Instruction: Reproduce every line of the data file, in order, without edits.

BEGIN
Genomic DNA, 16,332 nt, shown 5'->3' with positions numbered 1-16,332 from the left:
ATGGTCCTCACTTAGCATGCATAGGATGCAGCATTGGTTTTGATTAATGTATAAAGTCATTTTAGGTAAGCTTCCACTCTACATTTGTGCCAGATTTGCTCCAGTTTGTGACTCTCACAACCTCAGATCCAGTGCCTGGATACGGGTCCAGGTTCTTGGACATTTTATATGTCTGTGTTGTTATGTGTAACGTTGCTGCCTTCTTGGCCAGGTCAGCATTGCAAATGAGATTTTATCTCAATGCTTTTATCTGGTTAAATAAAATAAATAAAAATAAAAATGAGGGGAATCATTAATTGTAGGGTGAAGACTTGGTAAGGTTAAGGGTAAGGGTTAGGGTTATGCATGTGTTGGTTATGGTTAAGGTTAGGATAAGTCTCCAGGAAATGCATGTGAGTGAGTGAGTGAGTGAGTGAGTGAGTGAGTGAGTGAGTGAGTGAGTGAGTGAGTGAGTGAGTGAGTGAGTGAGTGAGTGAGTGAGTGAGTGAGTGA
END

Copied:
Genomic DNA, 16,332 nt, shown 5'->3' with positions numbered 1-16,332 from the left:
ATGGTCCTCACTTAGCATGCATAGGATGCAGCATTGGTTTTGATTAATGTATAAAGTCATTTTAGGTAAGCTTCCACTCTACATTTGTGCCAGATTTGCTCCAGTTTGTGACTCTCACAACCTCAGATCCAGTGCCTGGATACGGGTCCAGGTTCTTGGACATTTTATATGTCTGTGTTGTTATGTGTAACGTTGCTGCCTTCTTGGCCAGGTCAGCATTGCAAATGAGATTTTATCTCAATGCTTTTATCTGGTTAAATAAAATAAATAAAAATAAAAATGAGGGGAATCATTAATTGTAGGGTGAAGACTTGGTAAGGTTAAGGGTAAGGGTTAGGGTTATGCATGTGTTGGTTATGGTTAAGGTTAGGATAAGTCTCCAGGAAATGCATGTGAGTGAGTGAGTGAGTGAGTGAGTGAGTGAGTGAGTGAGTGAGTGAGTGAGTGAGTGAGTGAGTGAGTGAGTGAGTGAGTGAGTGAGTGAGTGAGTGA